3. Water Pollution: due to improper construction of sewage and drain systems as well as misuse of pesticides by farmers and general practice of industrial dumping of effluent in to the water ways and channels, water pollution is a major problem. It has lead to the annual occurrence of a ‘dengue season‘ in Pakistan because people living near these water ways or using it as drinking water become regularly infected. Huge numbers of people die annually and it is a recurring epidemic in Pakistan. However, this ‘epidemic’ can be solved as it is man-made due to lack of investment and water sanitation initiatives. Stagnant waters across the country is a problem mainly because of blocked sewages and drains that have not been cleaned or monitored in ages. Other water borne diseases also occur like Typhoid, cholera, dysentery, sleeping sickness/Trypanosoma etc. Animals are also suffering from water pollution due to nets, fishing rods and other waste dumped in seas and rivers. Read: Water pollution– Sources, Effects, and Control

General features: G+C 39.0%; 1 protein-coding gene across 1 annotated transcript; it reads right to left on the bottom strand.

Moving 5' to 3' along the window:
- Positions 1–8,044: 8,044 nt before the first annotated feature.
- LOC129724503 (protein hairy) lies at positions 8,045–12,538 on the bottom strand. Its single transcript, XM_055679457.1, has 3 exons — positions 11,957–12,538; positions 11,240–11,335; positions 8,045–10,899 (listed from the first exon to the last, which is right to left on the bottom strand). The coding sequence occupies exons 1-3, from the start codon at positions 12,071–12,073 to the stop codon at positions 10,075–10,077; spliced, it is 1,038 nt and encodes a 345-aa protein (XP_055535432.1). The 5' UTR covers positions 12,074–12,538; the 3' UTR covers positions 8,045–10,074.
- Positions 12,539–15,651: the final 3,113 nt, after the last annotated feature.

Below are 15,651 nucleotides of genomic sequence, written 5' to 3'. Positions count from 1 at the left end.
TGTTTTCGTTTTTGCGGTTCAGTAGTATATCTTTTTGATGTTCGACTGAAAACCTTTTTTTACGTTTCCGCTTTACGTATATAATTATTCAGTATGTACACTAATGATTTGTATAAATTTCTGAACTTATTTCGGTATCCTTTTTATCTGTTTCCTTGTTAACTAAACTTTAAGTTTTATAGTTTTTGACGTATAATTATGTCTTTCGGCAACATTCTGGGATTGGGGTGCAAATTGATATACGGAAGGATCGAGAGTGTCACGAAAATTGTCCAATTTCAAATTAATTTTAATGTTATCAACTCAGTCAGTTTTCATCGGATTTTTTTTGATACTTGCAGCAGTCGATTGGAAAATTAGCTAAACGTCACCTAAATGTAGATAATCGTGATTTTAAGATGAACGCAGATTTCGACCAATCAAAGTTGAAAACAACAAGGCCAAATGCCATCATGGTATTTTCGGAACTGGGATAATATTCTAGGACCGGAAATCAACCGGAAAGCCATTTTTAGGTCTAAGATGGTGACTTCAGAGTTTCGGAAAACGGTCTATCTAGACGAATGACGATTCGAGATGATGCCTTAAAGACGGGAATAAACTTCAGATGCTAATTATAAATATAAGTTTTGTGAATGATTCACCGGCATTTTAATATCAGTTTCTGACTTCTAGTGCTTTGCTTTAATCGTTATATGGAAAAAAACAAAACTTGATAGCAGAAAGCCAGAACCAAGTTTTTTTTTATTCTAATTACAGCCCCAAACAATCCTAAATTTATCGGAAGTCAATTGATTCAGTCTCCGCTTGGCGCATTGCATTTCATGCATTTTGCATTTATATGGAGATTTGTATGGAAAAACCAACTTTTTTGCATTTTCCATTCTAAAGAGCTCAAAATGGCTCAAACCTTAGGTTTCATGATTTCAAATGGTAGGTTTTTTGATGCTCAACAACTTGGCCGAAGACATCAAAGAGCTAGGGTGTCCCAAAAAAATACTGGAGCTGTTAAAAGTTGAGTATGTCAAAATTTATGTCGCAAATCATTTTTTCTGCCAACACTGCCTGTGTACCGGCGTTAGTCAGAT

4. Land Pollution: Land or soil pollution is caused mainly by leaching of toxic waste water from landfill site dumping and excessive pesticide use on farmlands. This together severely degrades the soil quality and also has the potential to contaminate underground water reservoirs. Also read: Land/Soil pollution – Causes, Effects, and Control
  5. Loss of Mangroves: Habitat destruction in the form of mangroves and wetlands caused by deforestation is a massive problem in Pakistan. Deforestation alone accounts for the loss of forest cover in Pakistan that has since been decreased from 6 percent to 4 percent in a decade. Mangroves are responsible for providing food for a variety of species that in turn benefit our economies. Species like prawns, crabs, shrimps and some fish species are found mostly in mangroves which are being destroyed to make way for more land. They are also crucial for coastal protection against storm surges and cyclones. Their loss means that Pakistan is likely to suffer from major extreme events with no buffer. For more info: Mangroves of Pakistan – Types, Importance, and Environmental degradation

  6. Siltation: The problem of small particles or sediments of soil being deposited in water ways and channels due to flow of water is known as siltation. It is most effecting the Dam construction in Pakistan where due to the deposition, the dam’s water storage capacity is being reduced. Tarbela Dam in Pakistan has said to have lost about 40% of its capacity due to silting. This is concerning since siltation means that the top soil or soil erosion is occurring from nearby lands which in itself is an indicator of decrease in soil quality.